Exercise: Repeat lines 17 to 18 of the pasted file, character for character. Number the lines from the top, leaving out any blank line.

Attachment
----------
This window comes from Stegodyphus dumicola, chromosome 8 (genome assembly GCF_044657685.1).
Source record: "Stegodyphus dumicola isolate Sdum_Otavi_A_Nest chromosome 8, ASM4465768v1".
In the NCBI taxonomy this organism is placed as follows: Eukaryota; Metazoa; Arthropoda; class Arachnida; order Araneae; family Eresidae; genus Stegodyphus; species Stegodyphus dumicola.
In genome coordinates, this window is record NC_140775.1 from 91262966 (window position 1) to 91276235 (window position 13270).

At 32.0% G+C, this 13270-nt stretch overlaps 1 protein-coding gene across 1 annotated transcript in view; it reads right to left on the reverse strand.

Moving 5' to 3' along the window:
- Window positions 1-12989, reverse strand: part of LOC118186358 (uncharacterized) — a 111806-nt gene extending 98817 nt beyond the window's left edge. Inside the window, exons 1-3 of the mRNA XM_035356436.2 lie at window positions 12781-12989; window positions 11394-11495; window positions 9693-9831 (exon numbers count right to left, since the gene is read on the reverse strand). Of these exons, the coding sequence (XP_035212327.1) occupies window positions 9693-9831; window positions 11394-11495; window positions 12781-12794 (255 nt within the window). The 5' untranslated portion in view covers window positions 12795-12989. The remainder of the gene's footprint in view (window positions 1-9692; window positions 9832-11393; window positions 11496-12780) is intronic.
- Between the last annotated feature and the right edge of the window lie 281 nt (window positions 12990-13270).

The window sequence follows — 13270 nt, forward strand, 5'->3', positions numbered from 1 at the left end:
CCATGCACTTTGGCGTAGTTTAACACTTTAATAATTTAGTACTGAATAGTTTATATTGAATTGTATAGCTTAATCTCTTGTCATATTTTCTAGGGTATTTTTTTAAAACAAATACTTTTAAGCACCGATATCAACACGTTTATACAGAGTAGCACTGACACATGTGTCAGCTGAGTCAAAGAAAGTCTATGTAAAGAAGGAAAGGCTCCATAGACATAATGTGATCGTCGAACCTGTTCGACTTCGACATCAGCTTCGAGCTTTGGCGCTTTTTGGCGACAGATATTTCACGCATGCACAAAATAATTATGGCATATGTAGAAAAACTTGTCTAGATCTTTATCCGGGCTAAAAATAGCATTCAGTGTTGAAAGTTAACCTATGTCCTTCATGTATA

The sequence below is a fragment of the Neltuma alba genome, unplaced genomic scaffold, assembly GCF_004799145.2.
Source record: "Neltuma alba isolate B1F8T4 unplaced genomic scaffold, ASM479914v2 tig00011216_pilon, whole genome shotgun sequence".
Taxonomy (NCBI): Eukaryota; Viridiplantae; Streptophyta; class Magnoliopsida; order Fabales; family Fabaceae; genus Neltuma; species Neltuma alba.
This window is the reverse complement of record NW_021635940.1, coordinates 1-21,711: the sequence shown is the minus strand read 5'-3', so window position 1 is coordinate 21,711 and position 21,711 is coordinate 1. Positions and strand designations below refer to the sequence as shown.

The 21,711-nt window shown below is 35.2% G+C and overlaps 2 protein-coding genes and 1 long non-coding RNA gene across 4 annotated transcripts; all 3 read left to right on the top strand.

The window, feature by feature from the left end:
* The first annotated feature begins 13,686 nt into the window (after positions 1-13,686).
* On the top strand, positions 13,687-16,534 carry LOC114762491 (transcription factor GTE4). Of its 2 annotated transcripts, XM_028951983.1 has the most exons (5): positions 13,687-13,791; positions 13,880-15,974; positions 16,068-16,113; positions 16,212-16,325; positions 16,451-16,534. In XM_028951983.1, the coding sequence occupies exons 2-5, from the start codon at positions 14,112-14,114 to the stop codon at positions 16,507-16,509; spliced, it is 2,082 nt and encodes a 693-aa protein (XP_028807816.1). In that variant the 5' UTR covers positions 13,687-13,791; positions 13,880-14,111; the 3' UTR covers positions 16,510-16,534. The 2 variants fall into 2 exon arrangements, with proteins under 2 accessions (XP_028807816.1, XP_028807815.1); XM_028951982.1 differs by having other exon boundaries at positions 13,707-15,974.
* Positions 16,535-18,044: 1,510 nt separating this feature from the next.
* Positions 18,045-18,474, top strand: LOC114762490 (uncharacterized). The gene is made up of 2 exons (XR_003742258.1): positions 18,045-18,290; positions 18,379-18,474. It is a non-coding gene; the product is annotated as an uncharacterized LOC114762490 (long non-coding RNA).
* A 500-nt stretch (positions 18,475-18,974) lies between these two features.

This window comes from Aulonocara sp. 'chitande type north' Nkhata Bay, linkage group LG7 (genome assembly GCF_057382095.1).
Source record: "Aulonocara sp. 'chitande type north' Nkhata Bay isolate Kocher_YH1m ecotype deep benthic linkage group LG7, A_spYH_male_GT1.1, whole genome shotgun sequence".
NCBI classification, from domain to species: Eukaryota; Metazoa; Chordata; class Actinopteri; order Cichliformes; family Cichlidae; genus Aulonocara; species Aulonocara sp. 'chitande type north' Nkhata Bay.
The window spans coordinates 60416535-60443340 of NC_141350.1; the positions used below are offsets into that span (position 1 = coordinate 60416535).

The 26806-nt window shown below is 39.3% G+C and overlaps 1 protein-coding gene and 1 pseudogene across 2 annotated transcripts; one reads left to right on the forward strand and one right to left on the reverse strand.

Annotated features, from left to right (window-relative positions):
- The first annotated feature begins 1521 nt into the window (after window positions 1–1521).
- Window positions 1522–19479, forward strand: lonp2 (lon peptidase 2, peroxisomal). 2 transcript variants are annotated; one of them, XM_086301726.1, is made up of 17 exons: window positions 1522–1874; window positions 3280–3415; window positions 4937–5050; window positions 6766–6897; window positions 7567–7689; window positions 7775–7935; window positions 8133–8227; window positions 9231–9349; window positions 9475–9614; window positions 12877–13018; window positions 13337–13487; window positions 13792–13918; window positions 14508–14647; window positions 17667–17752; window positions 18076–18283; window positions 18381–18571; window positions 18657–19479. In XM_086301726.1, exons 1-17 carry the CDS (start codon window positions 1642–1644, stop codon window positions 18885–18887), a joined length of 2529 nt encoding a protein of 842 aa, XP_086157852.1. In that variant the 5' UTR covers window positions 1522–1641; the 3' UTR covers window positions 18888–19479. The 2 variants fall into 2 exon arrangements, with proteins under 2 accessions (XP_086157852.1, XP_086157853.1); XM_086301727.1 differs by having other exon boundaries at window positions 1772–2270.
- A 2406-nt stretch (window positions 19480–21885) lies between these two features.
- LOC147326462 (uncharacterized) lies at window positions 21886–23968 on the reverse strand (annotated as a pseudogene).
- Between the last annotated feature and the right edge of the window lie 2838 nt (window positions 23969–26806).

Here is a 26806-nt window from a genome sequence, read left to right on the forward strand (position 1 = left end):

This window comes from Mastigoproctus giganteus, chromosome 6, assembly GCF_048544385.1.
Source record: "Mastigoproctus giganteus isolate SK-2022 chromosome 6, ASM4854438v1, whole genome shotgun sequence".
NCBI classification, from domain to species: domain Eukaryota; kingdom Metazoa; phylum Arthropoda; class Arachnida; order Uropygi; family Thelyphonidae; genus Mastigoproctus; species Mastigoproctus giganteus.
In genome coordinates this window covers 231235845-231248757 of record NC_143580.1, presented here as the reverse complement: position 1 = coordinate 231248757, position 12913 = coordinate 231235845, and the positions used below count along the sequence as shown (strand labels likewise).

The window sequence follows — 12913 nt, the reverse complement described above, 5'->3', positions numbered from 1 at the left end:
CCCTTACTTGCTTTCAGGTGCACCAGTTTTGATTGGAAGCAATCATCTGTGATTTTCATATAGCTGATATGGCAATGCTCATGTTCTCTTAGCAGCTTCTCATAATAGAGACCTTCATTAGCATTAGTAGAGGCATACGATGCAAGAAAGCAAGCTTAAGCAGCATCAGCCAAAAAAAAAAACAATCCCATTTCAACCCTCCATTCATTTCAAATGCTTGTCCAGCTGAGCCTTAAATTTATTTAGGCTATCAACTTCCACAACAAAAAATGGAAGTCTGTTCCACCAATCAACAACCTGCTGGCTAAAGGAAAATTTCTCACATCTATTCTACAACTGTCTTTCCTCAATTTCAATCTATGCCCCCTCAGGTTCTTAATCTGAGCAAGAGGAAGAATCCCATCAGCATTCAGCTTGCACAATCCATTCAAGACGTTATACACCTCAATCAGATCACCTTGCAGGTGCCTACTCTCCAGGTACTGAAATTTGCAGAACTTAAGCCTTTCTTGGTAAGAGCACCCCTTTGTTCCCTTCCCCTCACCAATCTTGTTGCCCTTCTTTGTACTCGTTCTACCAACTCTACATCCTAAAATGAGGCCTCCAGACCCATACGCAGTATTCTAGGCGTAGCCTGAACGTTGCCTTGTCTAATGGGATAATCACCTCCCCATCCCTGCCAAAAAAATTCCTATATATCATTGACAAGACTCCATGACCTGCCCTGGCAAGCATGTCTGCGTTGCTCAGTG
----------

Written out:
* The first annotated feature begins 13,686 nt into the window (after positions 1-13,686).
* On the top strand, positions 13,687-16,534 carry LOC114762491 (transcription factor GTE4). Of its 2 annotated transcripts, XM_028951983.1 has the most exons (5): positions 13,687-13,791; positions 13,880-15,974; positions 16,068-16,113; positions 16,212-16,325; positions 16,451-16,534. In XM_028951983.1, the coding sequence occupies exons 2-5, from the start codon at positions 14,112-14,114 to the stop codon at positions 16,507-16,509; spliced, it is 2,082 nt and encodes a 693-aa protein (XP_028807816.1). In that variant the 5' UTR covers positions 13,687-13,791; positions 13,880-14,111; the 3' UTR covers positions 16,510-16,534. The 2 variants fall into 2 exon arrangements, with proteins under 2 accessions (XP_028807816.1, XP_028807815.1); XM_028951982.1 differs by having other exon boundaries at positions 13,707-15,974.